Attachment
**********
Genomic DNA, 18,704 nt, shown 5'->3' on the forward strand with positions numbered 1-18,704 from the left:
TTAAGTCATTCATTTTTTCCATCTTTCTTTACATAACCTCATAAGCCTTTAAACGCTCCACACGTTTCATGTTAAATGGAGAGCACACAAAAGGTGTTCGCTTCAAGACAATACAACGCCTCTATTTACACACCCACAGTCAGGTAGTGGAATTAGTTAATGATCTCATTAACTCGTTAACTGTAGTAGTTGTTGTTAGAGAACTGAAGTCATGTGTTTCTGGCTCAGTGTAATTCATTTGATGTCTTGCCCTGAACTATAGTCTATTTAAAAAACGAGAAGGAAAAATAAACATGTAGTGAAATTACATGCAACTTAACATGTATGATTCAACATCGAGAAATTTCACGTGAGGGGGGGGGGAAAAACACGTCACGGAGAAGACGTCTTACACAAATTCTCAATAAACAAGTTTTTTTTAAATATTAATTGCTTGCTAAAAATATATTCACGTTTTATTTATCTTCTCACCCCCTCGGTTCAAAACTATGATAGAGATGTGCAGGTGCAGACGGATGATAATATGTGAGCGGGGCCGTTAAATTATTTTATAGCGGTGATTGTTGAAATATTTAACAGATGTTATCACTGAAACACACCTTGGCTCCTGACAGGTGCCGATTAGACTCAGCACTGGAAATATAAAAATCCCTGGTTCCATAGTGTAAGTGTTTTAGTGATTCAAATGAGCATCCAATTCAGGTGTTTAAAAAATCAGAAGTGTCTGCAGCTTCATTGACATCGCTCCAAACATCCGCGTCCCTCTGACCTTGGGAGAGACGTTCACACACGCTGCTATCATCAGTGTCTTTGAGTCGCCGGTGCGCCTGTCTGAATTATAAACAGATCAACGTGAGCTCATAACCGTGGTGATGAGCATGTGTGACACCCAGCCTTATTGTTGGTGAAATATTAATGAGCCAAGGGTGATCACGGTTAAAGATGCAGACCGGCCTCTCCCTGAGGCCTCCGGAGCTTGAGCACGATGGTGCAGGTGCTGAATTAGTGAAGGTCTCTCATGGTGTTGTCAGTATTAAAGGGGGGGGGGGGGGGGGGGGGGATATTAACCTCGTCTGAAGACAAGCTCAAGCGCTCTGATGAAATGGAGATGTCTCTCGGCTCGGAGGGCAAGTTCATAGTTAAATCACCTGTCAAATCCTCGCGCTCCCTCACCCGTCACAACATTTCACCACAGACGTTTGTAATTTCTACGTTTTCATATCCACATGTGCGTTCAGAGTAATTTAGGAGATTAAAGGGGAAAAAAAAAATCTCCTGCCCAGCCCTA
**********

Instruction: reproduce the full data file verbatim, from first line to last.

Genomic DNA, 18,704 nt, shown 5'->3' on the forward strand with positions numbered 1-18,704 from the left:
TTAAGTCATTCATTTTTTCCATCTTTCTTTACATAACCTCATAAGCCTTTAAACGCTCCACACGTTTCATGTTAAATGGAGAGCACACAAAAGGTGTTCGCTTCAAGACAATACAACGCCTCTATTTACACACCCACAGTCAGGTAGTGGAATTAGTTAATGATCTCATTAACTCGTTAACTGTAGTAGTTGTTGTTAGAGAACTGAAGTCATGTGTTTCTGGCTCAGTGTAATTCATTTGATGTCTTGCCCTGAACTATAGTCTATTTAAAAAACGAGAAGGAAAAATAAACATGTAGTGAAATTACATGCAACTTAACATGTATGATTCAACATCGAGAAATTTCACGTGAGGGGGGGGGGAAAAACACGTCACGGAGAAGACGTCTTACACAAATTCTCAATAAACAAGTTTTTTTTAAATATTAATTGCTTGCTAAAAATATATTCACGTTTTATTTATCTTCTCACCCCCTCGGTTCAAAACTATGATAGAGATGTGCAGGTGCAGACGGATGATAATATGTGAGCGGGGCCGTTAAATTATTTTATAGCGGTGATTGTTGAAATATTTAACAGATGTTATCACTGAAACACACCTTGGCTCCTGACAGGTGCCGATTAGACTCAGCACTGGAAATATAAAAATCCCTGGTTCCATAGTGTAAGTGTTTTAGTGATTCAAATGAGCATCCAATTCAGGTGTTTAAAAAATCAGAAGTGTCTGCAGCTTCATTGACATCGCTCCAAACATCCGCGTCCCTCTGACCTTGGGAGAGACGTTCACACACGCTGCTATCATCAGTGTCTTTGAGTCGCCGGTGCGCCTGTCTGAATTATAAACAGATCAACGTGAGCTCATAACCGTGGTGATGAGCATGTGTGACACCCAGCCTTATTGTTGGTGAAATATTAATGAGCCAAGGGTGATCACGGTTAAAGATGCAGACCGGCCTCTCCCTGAGGCCTCCGGAGCTTGAGCACGATGGTGCAGGTGCTGAATTAGTGAAGGTCTCTCATGGTGTTGTCAGTATTAAAGGGGGGGGGGGGGGGGGGGGGGATATTAACCTCGTCTGAAGACAAGCTCAAGCGCTCTGATGAAATGGAGATGTCTCTCGGCTCGGAGGGCAAGTTCATAGTTAAATCACCTGTCAAATCCTCGCGCTCCCTCACCCGTCACAACATTTCACCACAGACGTTTGTAATTTCTACGTTTTCATATCCACATGTGCGTTCAGAGTAATTTAGGAGATTAAAGGGGAAAAAAAAAATCTCCTGCCCAGCCCTA